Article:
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Web design businesses will often work to sell you on the “custom” website because your business will better stand out among your competitors. “Custom is better” they say, because it will be a design exclusive to you. Sounds reasonable but will always come with a massive price tag.
Those focused on building custom websites will also tell you that templates are the wrong route to go because your website will look like everyone else’s. They will also make the very compelling argument that the template based websites aren’t flexible enough to accomplish the goals you may need for your website.
I won’t make the argument that custom is always better or template sites are always better, but I will explain some important matters related to both options and help you to understand “custom” vs “customizable” templates.
Template built websites aren’t what they use to be and even today, not all templates are created equal. Some are far better than others. When a developer like myself builds a site from a template, I’m not starting with a product that lacks the flexibility OR customizability. What I am doing is starting with is a product that is nearly a blank canvas and the design I’m building into it is customized to your precise needs. And depending on the needs of your business or organization, it can be built without the five-figure price tag.
Custom websites can actually be quite inflexible, difficult for the owner to maintain, and often no longer update-able when the relationship ends with the original designer. Though this isn’t true 100% of the time, often they are designed with such precision that when the business evolves, the website is unable to evolve with the business. These websites will also “break.” Their lifespan is lessened by having a custom framework that can’t be updated by the click of a button.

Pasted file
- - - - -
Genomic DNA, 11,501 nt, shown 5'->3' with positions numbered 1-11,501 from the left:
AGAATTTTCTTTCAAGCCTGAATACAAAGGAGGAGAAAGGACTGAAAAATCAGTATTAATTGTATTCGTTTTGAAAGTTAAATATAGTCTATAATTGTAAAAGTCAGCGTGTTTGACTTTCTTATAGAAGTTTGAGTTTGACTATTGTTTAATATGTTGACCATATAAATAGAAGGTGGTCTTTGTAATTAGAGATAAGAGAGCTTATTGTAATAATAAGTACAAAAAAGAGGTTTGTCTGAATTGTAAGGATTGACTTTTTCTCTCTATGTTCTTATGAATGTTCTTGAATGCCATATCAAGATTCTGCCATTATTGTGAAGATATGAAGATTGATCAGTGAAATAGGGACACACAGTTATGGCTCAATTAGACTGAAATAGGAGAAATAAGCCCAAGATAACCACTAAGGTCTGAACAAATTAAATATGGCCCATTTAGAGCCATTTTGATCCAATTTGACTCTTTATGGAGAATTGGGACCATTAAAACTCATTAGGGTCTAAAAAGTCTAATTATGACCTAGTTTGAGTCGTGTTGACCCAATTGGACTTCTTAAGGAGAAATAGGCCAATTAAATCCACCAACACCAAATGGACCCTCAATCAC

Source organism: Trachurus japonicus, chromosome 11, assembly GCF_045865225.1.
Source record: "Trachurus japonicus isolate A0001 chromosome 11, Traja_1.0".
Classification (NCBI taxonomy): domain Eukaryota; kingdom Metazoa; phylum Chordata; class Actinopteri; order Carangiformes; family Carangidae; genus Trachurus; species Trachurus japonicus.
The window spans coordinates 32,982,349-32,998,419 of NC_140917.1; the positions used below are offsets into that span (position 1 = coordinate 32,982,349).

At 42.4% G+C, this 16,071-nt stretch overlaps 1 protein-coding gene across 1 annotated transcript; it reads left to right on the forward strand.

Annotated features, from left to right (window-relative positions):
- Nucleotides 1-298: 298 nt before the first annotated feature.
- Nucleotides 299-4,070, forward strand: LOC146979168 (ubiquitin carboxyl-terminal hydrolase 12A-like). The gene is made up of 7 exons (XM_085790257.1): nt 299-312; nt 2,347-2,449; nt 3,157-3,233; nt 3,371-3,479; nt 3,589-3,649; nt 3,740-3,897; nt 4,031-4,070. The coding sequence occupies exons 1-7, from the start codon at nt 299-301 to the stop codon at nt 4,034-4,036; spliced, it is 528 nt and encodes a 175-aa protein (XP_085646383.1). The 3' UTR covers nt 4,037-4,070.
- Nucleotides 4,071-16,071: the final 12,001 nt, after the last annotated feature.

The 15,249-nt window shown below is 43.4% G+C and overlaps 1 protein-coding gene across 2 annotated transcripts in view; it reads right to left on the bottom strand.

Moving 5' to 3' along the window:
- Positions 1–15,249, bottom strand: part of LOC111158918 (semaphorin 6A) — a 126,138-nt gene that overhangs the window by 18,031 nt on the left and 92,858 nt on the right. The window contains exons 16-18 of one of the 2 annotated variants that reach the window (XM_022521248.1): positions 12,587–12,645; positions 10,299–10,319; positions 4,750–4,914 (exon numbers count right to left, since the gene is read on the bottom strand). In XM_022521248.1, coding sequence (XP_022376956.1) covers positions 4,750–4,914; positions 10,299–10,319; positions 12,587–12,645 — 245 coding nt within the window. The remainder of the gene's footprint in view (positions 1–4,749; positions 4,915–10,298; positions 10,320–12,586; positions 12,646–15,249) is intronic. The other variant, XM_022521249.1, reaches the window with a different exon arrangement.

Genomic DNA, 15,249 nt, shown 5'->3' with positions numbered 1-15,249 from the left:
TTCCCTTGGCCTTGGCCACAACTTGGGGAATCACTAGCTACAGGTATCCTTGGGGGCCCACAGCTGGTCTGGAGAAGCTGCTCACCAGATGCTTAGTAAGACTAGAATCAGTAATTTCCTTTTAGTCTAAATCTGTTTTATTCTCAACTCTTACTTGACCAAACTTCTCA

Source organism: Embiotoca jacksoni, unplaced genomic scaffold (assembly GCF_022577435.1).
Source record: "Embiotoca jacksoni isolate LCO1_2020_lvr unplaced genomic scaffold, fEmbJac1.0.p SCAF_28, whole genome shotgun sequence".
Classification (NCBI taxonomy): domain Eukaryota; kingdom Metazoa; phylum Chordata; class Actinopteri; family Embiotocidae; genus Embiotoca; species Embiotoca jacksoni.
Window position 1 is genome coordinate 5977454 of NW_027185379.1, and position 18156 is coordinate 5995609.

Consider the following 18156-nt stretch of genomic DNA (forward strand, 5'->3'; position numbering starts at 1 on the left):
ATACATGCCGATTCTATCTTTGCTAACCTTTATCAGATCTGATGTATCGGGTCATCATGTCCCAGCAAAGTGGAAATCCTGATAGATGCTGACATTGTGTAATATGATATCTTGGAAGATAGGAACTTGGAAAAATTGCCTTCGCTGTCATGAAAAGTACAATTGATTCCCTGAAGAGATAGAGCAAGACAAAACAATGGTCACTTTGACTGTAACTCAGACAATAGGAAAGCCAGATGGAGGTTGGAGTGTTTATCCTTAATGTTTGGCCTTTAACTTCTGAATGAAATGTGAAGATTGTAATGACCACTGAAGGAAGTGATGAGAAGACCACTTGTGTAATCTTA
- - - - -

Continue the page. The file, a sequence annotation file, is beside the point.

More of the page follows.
“Template” is truly a misunderstood word and so much more can be said about templates as a smart product decision for business owners. When looking into the investment of a website, make sure you ask about your ability to update the website’s software independent of a web designer, your ability to maintain the content of the website, and the flexibility of a site to evolve with your business.
About the Author
- Sarah Flashing is a digital creative, writer and public speaker. Her professional goals include helping people find success by employing the best tools available. Formerly a college instructor with a background in leadership development, Sarah works with organizations around the country helping them to develop & implement marketing and management strategies. Invite Sarah to speak at your next event.
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